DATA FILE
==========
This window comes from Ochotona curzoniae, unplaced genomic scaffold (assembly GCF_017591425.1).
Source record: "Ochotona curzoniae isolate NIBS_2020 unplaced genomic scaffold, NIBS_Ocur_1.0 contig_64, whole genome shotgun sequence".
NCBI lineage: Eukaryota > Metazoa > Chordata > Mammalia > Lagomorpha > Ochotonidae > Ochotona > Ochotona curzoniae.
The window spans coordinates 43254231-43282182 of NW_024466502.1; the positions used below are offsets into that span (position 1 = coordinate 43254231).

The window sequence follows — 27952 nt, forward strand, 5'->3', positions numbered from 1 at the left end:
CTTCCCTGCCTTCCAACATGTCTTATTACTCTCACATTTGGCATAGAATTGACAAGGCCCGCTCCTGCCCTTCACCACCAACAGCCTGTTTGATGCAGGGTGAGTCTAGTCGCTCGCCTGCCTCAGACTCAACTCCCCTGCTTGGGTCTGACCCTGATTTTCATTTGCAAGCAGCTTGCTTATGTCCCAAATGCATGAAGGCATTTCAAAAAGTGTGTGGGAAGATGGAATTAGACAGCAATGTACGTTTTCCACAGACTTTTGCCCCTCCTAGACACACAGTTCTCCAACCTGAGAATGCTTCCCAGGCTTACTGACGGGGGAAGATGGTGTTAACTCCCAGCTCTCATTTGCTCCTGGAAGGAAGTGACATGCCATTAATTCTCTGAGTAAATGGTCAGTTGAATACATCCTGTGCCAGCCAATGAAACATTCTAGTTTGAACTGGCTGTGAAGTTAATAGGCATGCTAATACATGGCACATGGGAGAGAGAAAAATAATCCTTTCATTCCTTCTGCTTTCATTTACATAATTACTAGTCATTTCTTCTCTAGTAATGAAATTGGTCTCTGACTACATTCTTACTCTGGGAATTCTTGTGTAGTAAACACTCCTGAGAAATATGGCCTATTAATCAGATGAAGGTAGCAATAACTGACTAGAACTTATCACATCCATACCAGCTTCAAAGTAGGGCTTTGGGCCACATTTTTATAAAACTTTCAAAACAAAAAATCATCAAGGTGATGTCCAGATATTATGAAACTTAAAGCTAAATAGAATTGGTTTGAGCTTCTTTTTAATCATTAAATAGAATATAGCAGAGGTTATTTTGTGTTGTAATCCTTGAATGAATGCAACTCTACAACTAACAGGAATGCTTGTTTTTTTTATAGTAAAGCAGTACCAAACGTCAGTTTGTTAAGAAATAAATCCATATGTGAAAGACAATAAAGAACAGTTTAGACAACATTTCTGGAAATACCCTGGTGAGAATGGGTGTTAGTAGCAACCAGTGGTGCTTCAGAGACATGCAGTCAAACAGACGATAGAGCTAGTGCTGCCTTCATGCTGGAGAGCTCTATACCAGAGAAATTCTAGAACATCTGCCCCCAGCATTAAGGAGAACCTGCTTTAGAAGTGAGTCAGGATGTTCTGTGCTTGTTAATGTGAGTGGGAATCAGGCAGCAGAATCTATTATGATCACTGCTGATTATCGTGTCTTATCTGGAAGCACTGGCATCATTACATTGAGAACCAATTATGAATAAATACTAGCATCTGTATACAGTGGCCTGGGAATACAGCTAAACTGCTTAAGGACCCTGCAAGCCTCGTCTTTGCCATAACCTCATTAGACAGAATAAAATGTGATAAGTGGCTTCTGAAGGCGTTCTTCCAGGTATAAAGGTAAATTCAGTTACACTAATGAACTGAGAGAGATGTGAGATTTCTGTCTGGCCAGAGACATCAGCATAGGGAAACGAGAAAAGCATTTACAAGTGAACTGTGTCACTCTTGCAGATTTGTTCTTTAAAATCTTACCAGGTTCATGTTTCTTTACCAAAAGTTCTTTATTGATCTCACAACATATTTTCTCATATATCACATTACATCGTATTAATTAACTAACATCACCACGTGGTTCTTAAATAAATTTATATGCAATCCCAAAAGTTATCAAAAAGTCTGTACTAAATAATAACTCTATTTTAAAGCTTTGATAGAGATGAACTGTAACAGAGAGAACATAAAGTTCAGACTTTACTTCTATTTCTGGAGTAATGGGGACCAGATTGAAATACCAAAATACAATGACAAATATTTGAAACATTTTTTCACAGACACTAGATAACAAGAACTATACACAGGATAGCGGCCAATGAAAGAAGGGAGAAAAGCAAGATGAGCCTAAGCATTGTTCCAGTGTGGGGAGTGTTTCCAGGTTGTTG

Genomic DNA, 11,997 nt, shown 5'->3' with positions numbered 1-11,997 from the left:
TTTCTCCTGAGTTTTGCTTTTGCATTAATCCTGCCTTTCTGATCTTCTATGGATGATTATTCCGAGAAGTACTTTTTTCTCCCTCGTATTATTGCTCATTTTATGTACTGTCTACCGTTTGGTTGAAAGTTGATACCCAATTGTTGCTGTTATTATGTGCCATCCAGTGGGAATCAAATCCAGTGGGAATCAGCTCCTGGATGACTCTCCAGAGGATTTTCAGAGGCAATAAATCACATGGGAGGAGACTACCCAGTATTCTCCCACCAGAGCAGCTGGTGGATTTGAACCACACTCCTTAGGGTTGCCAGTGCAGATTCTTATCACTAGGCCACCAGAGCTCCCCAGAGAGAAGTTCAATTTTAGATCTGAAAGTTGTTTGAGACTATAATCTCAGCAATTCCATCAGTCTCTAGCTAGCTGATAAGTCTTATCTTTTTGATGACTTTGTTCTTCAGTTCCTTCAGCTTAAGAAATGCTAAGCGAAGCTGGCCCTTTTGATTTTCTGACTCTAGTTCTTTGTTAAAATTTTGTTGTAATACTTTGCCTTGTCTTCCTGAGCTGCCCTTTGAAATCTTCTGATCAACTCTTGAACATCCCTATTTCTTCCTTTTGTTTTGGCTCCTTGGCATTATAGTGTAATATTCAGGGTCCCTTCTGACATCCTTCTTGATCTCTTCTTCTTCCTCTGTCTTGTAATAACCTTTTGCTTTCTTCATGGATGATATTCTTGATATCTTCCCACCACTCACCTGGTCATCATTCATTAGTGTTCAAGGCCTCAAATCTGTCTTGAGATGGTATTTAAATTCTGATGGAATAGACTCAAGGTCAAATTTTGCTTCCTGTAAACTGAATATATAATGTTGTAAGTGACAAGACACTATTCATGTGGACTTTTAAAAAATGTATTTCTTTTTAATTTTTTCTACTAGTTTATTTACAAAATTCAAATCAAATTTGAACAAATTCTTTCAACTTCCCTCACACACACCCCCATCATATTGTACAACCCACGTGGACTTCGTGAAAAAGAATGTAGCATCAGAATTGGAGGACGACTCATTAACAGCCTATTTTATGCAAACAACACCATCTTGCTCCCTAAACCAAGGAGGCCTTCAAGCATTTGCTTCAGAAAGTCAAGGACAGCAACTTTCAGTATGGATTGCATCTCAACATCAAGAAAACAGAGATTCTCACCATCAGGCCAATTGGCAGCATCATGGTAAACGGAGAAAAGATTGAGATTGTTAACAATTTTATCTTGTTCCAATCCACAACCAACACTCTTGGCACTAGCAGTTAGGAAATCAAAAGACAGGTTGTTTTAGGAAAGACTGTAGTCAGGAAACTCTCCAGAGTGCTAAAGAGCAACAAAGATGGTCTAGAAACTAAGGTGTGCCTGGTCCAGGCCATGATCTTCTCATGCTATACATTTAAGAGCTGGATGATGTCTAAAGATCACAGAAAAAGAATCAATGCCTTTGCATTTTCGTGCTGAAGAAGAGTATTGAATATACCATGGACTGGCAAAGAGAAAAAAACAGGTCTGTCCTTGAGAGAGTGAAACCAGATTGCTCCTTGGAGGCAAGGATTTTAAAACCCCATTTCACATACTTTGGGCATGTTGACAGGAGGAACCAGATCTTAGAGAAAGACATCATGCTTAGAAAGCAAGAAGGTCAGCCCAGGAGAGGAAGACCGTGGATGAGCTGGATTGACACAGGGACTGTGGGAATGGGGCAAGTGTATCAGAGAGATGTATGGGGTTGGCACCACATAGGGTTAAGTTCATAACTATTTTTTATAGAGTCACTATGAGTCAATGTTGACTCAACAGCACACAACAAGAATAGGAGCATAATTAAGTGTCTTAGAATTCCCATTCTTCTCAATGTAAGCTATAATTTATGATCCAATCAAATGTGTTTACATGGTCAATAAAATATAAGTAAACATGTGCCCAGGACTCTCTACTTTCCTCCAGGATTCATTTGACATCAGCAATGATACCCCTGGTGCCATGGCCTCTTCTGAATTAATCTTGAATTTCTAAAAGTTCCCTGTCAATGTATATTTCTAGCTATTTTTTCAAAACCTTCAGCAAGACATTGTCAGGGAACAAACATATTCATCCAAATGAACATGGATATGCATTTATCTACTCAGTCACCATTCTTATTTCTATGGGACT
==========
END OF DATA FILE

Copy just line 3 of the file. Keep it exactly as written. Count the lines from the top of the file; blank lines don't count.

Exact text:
NCBI lineage: Eukaryota > Metazoa > Chordata > Mammalia > Lagomorpha > Ochotonidae > Ochotona > Ochotona curzoniae.